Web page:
The Promise on stage – heightens the lunacy and absurdity of a family, coasting on its white privilege – no matter what – as they slip and slide (I repeat these words, yes) – literally across the stage – a raked stage – a series of rakes- “a sinking world” as Sylvaine Strike muses. The home of the Swarts is a sinking house. There are windows where the foundations should be. Broken chairs, hanging from nooses, dangle from above. Surfaces are not straight and the protagonists have to slip and slide across the stage as they narrate and witness the story. Astounding design by Josh Lindberg (set and lighting). For me, it is like the decks of a wrecked ship, unmoored and unanchored.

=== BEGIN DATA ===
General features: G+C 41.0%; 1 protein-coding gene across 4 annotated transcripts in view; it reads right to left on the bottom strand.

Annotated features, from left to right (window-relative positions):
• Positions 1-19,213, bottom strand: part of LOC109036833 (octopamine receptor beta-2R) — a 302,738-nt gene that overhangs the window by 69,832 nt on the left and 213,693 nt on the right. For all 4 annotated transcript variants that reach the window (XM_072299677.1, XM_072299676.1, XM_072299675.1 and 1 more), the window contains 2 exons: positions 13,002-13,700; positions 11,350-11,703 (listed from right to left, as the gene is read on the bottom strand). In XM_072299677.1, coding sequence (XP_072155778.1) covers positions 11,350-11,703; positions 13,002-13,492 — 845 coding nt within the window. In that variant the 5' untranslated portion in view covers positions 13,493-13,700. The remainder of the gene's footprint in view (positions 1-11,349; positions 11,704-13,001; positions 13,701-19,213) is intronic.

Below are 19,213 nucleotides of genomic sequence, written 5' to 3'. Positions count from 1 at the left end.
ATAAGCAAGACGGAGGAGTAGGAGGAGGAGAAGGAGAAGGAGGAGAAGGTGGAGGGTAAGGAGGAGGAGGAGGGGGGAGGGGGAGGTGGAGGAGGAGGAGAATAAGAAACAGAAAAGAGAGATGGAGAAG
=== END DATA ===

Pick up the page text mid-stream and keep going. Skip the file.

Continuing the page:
The home of the Swarts is without a base. Salome – who has looked after the family for decades – the family “domestic” cleaning up their mess – has a house and it is in ruins – but it is grounded. She is the only one who retains her dignity. Salome is poignantly channelled by Chuma Sopotela. I say “channelled” as Salome transcends the rupture around her, in her humanity and ability to forgive. Salome embodies “hope”. She is a much needed balm in this story and unlike the others, she does not unravel.